The chair of the Senate Banking Committee, Mike Crapo, did not mince words in criticizing the current version of the SAFE Banking Act passed by the House and now before the Senate. Crapo believes that the draft legislation does not go far enough to protect the public from bad actors who, in his view, would be provded an easy vehicle to launder money derived from illegal activity.
Crapo has long been an opponent of legalizing marijuana or of removing marijuana from Schedule 1 of the Controlled Substances Act. He appears to believe that the SAFE Banking Act in its current form would not deter, but would rather encourage, illegal activity because it would reduce the oversight and reporting requirements by financial institutions of marijuana enterprises believed to be operating legally within their states.
Whether the SAFE Banking Act would increase the number of banks willing to do business with cannabis companies is still unclear. Even with the passage of the Farm Act and other recently enacted regulations designed to allay the concerns of banks in their dealings with hemp enterprises, banks continue to be reluctant to welcome hemp businesses with open arms. At any rate, this recent development does not bode well for the SAFE Banking Act to become law anytime soon.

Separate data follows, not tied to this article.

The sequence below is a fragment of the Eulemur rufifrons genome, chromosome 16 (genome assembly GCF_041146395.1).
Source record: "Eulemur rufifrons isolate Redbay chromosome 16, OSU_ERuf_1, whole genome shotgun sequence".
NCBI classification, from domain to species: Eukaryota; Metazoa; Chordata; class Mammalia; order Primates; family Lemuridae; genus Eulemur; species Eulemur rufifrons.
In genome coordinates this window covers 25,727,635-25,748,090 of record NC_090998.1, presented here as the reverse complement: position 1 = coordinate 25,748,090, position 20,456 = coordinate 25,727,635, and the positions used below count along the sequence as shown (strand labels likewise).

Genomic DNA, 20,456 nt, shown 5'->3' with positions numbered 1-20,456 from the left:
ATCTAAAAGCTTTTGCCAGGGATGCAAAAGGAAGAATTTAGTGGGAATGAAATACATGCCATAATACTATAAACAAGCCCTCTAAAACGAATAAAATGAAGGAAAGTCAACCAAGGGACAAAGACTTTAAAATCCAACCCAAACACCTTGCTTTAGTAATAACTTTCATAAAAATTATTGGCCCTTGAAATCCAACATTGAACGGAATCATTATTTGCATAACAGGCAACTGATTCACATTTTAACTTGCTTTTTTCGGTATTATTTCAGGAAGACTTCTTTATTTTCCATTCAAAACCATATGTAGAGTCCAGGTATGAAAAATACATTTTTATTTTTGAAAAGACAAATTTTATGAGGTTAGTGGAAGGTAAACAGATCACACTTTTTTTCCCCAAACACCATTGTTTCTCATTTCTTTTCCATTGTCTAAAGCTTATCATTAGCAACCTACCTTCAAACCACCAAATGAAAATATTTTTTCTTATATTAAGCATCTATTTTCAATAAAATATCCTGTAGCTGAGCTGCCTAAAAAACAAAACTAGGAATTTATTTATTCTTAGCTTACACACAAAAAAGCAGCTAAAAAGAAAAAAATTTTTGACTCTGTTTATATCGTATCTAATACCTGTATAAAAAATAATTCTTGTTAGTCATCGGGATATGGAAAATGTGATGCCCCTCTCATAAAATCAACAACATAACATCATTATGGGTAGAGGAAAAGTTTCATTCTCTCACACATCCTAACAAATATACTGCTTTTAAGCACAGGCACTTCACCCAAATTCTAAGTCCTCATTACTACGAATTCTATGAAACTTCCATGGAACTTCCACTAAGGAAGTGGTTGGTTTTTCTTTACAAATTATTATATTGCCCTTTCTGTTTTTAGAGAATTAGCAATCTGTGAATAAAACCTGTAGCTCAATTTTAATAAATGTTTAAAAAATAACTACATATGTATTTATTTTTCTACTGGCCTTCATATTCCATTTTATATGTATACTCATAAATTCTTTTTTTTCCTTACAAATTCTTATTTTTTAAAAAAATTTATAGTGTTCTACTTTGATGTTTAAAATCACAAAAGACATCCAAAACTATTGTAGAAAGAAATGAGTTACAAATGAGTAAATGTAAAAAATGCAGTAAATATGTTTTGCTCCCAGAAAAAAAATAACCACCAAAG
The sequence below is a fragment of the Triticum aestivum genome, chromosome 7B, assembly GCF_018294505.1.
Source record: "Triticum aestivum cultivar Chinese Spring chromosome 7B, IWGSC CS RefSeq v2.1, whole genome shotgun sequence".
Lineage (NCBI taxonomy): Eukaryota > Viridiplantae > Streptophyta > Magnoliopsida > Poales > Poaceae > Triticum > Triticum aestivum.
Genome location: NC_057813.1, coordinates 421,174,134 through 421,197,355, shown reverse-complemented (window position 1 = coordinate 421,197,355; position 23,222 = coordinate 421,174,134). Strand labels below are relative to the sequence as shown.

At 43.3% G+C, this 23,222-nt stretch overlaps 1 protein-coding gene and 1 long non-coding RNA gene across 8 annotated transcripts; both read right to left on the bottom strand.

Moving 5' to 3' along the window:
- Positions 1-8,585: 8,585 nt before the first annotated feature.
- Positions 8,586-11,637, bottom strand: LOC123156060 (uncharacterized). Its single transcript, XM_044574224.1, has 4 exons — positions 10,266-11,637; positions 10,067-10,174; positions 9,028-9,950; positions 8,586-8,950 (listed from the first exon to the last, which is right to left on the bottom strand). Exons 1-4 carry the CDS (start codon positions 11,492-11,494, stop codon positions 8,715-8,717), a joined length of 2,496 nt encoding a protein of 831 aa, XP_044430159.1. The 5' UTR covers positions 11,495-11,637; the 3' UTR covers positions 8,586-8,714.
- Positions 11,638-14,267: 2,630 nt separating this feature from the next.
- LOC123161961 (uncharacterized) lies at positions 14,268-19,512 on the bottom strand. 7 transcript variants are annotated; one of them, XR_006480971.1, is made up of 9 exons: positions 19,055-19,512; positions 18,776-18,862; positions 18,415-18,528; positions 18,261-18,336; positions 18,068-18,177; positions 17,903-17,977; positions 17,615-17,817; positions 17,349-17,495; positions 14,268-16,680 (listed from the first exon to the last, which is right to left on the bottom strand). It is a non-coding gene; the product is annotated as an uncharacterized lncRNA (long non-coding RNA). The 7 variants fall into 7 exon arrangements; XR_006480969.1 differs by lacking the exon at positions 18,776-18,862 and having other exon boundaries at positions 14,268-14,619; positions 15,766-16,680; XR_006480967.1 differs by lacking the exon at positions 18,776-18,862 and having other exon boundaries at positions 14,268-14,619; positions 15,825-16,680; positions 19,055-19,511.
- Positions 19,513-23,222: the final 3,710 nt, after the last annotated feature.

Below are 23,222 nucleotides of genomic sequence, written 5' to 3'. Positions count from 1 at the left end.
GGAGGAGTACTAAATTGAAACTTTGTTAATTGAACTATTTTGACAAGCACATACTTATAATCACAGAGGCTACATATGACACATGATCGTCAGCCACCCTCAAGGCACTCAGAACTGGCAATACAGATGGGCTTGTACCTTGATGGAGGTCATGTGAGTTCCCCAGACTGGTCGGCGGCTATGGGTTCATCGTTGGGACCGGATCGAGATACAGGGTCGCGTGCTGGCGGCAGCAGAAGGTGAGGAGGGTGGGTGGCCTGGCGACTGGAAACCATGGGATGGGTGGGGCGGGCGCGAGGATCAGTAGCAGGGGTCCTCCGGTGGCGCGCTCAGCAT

Sen. Mike Crapo (R-Idaho) said he has “significant concerns” about the SAFE Banking Act (H.R. 1595) and is inviting public input on how to address them, according to a Dec. 18 statement. “I have significant concerns that the SAFE Banking Act does not address the high level potency of marijuana, marketing tactics to children, lack of research on marijuana’s effects, and the need to prevent bad actors and cartels from using the banks to disguise ill-gotten cash to launder money into the financial system,” Crapo said. The statement lays out the most public detail to date on Crapo’s concerns with the issue, many of which he’s highlighted in the months since his committee held a hearing on a Senate version of the pot banking bill (S. 1200). The House version passed 312-103 on Sept. 25.